What’s the Difference Between Service Dogs vs Therapy Dogs?

Sit - Stay Training

Written by K9 Partners for Patriots

December 20, 2018

Discover why flea markets may not be the best environment for service dogs.

Learn about risks, distractions, and considerations for handlers.

1. Crowded Environment: Flea markets are often bustling with crowds, which can be overwhelming for a service dog. The dog may become stressed or anxious in such a busy atmosphere.

2. Distractions: Flea markets are filled with various sights, sounds, and smells that can distract a service dog from its duties. This could potentially compromise its ability to assist its handler effectively.

3. Unpredictable Behavior of Other Animals: Other visitors to the flea market may bring their pets along, which can lead to encounters with unfamiliar animals. This may pose a risk to the safety and focus of the service dog.

4. Risk of Injury: With so many people moving around and browsing items, there’s an increased risk of accidental tripping or stepping on the service dog, which could lead to injury.

5. Exposure to Unsanitary Conditions: Flea markets may not always maintain the cleanest environment, and the service dog may come into contact with unsanitary surfaces or substances.

6. Lack of Accommodation for the Dog: Flea markets may not be equipped to handle service dogs properly, such as providing suitable resting areas, water, or relief spots for the dog.

7. Potential Stress for the Dog: A flea market’s constant stimulation and unfamiliar surroundings could cause stress or discomfort for the service dog, which may affect its overall well-being and ability to perform its tasks.

Given these factors, it’s important for service dog handlers to carefully consider whether taking their dog to a flea market is truly necessary and in the best interest of the dog’s welfare and effectiveness in assisting its handler.

What’s the Difference Between Service Dogs vs Therapy Dogs?

by | Dec 20, 2018 | News, Articles

For most of us who are fortunate enough to have the company of a dog in our homes, they are simply pets. Many of us think or say they’re as much a part of the family as brothers and sisters… and som of us may find their company preferable to that of our human counterparts.

But some dogs serve very specific purposes and require special kinds of training to be able to woerk and provide the assistance their handler needs, 24/7. And it’s important to understand the differences in needs, capabilities adn the training that truly distinguishes their daily work and their purpose. The owners of these service dogsthemselves are protected by federal law under the Americans with Disabilities Act (ADA) and in many instances by additional state and municipal laws too.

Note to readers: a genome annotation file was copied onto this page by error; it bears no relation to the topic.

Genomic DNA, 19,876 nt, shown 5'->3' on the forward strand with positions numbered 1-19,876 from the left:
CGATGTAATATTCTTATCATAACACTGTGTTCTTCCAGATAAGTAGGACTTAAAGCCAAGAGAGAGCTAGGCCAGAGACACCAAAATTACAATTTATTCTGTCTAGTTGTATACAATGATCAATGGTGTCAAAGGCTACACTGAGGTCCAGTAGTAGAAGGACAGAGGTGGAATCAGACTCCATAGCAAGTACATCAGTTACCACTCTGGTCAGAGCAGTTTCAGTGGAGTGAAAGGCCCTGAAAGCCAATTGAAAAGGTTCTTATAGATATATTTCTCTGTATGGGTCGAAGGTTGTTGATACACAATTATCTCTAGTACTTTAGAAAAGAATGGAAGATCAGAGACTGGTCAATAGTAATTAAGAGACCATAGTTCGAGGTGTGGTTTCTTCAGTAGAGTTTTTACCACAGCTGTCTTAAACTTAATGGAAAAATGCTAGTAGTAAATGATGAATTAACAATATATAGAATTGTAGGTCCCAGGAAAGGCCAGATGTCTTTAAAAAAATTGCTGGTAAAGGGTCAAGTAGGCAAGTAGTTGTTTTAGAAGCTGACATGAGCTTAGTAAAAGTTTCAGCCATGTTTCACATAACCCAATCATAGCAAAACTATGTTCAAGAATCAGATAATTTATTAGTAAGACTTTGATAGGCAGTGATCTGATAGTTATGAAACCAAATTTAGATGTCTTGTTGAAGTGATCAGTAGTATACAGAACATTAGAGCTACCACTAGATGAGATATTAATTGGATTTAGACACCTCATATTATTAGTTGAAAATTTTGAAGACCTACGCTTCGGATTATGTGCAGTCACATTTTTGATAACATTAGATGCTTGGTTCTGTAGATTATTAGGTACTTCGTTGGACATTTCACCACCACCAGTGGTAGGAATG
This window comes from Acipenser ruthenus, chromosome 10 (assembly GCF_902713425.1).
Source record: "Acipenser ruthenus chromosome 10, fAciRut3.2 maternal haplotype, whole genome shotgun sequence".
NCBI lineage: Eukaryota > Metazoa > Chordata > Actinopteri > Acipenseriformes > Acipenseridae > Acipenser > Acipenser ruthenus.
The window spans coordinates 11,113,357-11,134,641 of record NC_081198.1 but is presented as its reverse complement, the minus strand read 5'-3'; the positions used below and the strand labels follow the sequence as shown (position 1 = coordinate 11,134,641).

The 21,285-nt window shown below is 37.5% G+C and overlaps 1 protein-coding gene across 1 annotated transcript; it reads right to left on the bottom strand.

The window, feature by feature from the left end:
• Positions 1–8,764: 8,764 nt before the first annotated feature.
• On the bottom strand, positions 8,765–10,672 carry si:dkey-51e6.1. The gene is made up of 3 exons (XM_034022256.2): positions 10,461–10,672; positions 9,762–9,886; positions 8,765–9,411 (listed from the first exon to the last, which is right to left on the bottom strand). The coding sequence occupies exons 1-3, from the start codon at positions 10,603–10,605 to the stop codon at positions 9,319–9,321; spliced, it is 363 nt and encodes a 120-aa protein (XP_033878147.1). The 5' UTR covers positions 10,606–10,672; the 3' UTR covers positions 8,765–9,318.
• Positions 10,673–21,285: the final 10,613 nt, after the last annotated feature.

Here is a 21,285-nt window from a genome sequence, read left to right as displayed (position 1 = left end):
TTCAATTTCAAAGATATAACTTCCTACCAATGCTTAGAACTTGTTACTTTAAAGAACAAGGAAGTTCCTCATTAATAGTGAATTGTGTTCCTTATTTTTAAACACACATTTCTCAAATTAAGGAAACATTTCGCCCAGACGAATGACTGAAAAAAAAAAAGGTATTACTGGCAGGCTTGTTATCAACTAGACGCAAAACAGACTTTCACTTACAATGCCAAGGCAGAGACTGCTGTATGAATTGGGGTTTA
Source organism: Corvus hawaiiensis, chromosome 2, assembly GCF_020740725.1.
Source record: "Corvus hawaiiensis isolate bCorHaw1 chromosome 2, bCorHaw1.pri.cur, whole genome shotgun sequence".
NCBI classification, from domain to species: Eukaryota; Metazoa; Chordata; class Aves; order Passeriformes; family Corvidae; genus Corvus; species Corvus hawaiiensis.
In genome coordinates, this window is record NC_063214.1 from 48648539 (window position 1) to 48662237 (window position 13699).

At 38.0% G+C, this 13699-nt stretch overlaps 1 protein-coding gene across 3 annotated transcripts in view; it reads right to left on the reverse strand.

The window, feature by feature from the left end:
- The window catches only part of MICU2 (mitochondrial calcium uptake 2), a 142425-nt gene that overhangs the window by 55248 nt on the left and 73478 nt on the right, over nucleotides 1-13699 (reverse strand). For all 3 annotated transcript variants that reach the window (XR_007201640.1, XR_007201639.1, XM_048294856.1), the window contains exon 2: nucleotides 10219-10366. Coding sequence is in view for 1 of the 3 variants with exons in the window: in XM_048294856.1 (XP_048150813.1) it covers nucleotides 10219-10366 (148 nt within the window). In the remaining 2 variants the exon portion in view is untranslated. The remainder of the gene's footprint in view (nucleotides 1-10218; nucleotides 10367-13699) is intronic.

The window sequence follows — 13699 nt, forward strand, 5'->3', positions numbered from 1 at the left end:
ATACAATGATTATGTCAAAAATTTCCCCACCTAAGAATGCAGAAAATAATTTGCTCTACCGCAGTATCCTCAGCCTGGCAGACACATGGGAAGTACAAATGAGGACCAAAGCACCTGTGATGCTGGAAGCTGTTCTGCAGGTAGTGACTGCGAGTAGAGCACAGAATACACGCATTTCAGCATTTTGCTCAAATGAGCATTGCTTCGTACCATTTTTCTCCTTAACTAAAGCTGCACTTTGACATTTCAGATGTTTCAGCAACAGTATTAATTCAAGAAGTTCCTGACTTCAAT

That means it is illegal to prohibit them from any place that is open to the public.

However, what adds to confusion for so many businesses and individuals is the fact that there are many different labels now being used that all sound important… but some have very little meaning behind them.

Emotional Support Dogs:

Emotional Support Dogs help individuals with  emotional problems by providing comort and support. While they are supposed to provide assistance for people dealing with anxiety, depression, bipolar/mood disorders, panic attacks, and other emotional/psycholigical conditions, there is no specific training that distinguishes such dogs.

Therapy Dogs

Therapy Dogs provide affection and comfort to individuals in hospitals, nursing homes, assisted living facilities and other similar facilities. The company of gentle dogs is comforting for many and also helps such facilities seem less institutional and more like home… and that explains their popularity.

‘Companion’ Dogs

Seriously. Has there ever been a dog that wasn’t a ‘companion’? They haven’t been called ‘man’s best friend’ for centuries by accident.

Guide Dogs

Also known as ‘Seeing Eye Dogs’, Guid Dogs are service dogs for the blind and visually impaired. They are trained to lead them around obstacles and help them navigate safely. They are trained to communicate changes in elevation, such as from sidewalks to curbs, and to recognize safe and unsafe paths and traffic signals.

Service Dogs

Service Dogs are specifically trained to work for their handlers in order to help them overcome mobility issues due to a broad range of physical and/or mental disabilities that may include:

  • visual impairment (blindness)
  • hearing impairment (deafness)
  • seizures
  • post traumatic stress (PTS)
  • diabetes
  • autism
  • multiple sclerocis (MS)
  • and other physical/mental conditions

It is important to note that while Service Dogs are protected by the Americans with Disabilities Act (ADA), ‘companion’, ’emotional support’ and ‘therapy’ dogs are not.


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